I maintain that which motivates a good salesman to achieve their goals would be activating the same internal stuff that motivates an artist to paint a particular painting. It's just that it comes out on canvas in one case and on the ledger with another. Both are engaged in manifesting their visions as they see important. And since forms can be interchanged so easily in exercising the process of creativity, then that can extend way out to include anything and anyone if their consciousness in the the right place for it to happen. And so it's a judgment call about value and categorizing and all that stuff that people like to use to differentiate things of the world and life experience into -- neat little packages because it's easier to talk about and work with. But it's not really that different. But it ALL reflects who we are inside, the attitudes, the forms, the inventions, the dance -- all of it is about us and the stuff that makes us up.

    I still think that everything is a judgment call. The definition can be as diverse as there are different types of people with their myriad motivations -- not all of which are in agreement, even about their passion.

    I would think that having passion is a good thing. But I think people with passion when doing art can fail as much as anyone else too. Passion is no guarantee of being able to paint and draw and be good at something. In fact, it speaks more of the kind of person they are more than their quality as an artist. But for those who do harness the energy that comes from passion in a constructive way, they have a very strong tool (or potential tool).

    I think craftsmanship is a great place to focus one's artistic aspirations as a natural outcropping of wanting an articulate voice. If someone has a desire inside to 'get it right', then they will probably tend to aspire to more articulate things. I'm not saying this about any one specific style or technique. One can be a craftsman and yet have their paintings look very sloppy by other people's standards. But those people are judging based on a very different criteria. Valid to them and perhaps rubbish to the other guy.

    So whatever mystery George is drawing us into, we'll have to wait and see. And hopefully he'll get the people he wants to speak up to post something.
    Last edited by D Akey; 10-21-2013 at 11:31 PM.
    "Not a bit is wasted and the best is yet to come. . ." -- remembered from a dream

  6. #6
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    To feel passion and excitement while creating is the most wonderful high in the world.... for me anyway. Keeping up that momentum is the difficult part.

    Think about Van Gogh's drive to create, and watch those magnificent paint strokes come from his brush.

    Technical ability is one necessity, but passion and inspiration shows in your work.

  7. #7
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    There are those very skillful in reproducing a scene that it ends up just as a beautiful photography. All that detailed work and years of mastering, for something that we have much better technologies in this day and age.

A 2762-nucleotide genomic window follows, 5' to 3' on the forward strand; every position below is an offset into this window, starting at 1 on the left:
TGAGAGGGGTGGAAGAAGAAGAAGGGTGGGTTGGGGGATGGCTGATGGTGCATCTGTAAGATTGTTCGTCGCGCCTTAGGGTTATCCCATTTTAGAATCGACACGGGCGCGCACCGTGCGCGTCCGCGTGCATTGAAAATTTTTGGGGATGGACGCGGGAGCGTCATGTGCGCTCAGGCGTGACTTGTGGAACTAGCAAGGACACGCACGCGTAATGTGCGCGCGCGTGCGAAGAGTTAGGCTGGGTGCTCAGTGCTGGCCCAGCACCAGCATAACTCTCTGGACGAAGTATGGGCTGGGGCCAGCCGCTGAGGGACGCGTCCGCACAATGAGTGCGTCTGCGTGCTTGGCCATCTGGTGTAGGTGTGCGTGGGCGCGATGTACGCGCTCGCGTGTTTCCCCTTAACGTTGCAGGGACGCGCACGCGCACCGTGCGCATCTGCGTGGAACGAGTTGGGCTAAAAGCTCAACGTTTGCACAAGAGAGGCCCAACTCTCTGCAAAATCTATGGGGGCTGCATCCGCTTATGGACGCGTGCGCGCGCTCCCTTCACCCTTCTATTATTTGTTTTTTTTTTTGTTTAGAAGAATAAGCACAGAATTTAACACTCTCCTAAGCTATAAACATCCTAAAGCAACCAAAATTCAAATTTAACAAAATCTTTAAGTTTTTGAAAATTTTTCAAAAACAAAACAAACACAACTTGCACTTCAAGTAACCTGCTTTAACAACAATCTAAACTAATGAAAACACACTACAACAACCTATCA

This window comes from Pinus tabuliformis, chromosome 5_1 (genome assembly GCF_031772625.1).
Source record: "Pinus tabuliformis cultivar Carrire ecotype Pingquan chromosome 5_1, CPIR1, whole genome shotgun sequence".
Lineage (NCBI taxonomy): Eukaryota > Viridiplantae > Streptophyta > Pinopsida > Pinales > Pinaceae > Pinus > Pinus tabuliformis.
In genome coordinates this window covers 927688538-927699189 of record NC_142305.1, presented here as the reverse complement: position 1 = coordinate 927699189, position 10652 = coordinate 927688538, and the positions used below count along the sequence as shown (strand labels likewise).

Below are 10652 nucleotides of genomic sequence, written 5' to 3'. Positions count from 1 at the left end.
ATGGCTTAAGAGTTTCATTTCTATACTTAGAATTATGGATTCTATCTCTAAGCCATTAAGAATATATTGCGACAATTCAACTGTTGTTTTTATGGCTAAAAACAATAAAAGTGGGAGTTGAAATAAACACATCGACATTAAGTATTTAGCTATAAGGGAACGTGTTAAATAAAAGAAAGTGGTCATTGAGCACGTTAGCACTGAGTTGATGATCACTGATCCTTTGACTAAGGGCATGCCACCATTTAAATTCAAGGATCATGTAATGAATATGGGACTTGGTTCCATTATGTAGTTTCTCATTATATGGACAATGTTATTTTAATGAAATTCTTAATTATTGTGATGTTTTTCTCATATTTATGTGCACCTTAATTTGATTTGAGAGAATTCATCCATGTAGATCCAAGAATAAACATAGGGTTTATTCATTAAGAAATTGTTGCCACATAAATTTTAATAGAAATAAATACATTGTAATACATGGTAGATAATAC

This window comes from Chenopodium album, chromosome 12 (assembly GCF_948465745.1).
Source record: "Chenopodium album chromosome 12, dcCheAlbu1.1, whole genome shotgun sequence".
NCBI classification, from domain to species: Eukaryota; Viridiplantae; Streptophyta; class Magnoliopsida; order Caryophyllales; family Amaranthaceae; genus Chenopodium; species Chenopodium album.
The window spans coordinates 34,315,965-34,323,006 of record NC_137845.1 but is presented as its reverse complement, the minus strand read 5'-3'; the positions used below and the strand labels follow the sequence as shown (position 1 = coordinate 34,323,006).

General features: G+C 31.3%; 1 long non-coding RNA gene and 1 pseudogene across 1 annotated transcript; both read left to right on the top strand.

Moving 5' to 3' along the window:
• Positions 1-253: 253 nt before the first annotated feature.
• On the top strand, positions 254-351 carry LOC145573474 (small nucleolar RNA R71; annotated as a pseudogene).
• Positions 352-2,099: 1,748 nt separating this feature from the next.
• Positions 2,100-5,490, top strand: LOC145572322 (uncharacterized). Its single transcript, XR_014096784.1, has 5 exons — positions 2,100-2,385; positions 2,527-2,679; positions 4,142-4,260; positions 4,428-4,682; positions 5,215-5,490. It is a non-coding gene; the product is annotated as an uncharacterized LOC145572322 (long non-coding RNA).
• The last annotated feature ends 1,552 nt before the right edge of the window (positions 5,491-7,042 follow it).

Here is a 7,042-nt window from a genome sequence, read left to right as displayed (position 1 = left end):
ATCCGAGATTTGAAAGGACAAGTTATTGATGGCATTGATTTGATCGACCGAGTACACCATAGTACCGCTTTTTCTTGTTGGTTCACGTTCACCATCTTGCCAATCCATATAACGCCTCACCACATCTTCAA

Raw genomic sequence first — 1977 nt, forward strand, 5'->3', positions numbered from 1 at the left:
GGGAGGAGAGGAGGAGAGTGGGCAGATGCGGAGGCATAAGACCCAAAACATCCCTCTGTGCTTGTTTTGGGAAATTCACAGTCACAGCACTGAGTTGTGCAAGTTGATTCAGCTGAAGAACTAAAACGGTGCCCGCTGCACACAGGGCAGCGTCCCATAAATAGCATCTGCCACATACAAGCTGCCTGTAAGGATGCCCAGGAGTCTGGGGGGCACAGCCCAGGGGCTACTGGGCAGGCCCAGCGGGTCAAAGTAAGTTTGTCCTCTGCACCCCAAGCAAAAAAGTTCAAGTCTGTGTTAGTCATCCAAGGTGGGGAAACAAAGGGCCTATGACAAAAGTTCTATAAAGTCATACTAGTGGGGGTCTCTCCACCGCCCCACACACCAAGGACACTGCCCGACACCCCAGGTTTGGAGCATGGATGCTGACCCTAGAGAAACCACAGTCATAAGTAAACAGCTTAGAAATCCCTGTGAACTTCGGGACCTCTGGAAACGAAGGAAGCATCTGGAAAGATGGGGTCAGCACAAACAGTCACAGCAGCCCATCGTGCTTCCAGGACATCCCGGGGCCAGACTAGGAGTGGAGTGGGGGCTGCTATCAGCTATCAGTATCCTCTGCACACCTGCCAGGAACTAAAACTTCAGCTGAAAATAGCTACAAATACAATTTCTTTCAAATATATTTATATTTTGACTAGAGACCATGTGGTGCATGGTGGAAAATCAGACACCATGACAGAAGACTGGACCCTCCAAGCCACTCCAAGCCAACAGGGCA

An there are some lacking for something lost or just inaccessible for whatever reason, barely skilled and looking for a vent to express it.
    Art is just an accident, a collision somewhere between the two instances. Sometimes, it takes only little skills and a twist of inspiration, other times a whole lot of craftsmanship does wonders with just a glimpse of feel.

    But i'm not sure if the OP was asking about art, with his "effectively draw" remark. To draw in such a manner as to achieve a desired result, is sufficient to master the skill of making "the writing instrument do what one wants it to do".
    That's unless you want something otherwise inaccessible, then something more can get tangled in the canvas, like emotion.

  8. #8
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    In the Chinese tradition, passion, a limited and transient human emotion, is not valued, but energy, freely and everywhere occurring in nature, is ... "Energy is eternal delight" (Wm Blake, Marriage of Heaven and Hell)


    ps: Henry, what is the evidence for the claim that "each" of the "700,000" art students in China is "great"?
    xiěyž, n. freehand brushwork, spontaneous expression
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  9. #9
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    my findings...

    Quote Originally Posted by chinapete View Post
    In the Chinese tradition, passion, a limited and transient human emotion, is not valued, but energy, freely and everywhere occurring in nature, is ... "Energy is eternal delight" (Wm Blake, Marriage of Heaven and Hell) ps: Henry, what is the evidence for the claim that "each" of the "700,000" art students in China is "great"?
    I don't want to change the direction of Gms9810 thread "Of passion and paint" so I reply here.
    My Art Blog : Pennstreck
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  10. #10
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    Quote Originally Posted by spinning View Post
    There are those very skillful in reproducing a scene that it ends up just as a beautiful photography. All that detailed work and years of mastering, for something that we have much better technologies in this day and age.
    An there are some lacking for something lost or just inaccessible for whatever reason, barely skilled and looking for a vent to express it.
    Art is just an accident, a collision somewhere between the two instances. Sometimes, it takes only little skills and a twist of inspiration, other times a whole lot of craftsmanship does wonders with just a glimpse of feel.

    But i'm not sure if the OP was asking about art, with his "effectively draw" remark. To draw in such a manner as to achieve a desired result, is sufficient to master the skill of making "the writing instrument do what one wants it to do".
    That's unless you want something otherwise inaccessible, then something more can get tangled in the canvas, like emotion.
    I like this. Neat way of looking at it like a spectrum.
    "Not a bit is wasted and the best is yet to come. . ." -- remembered from a dream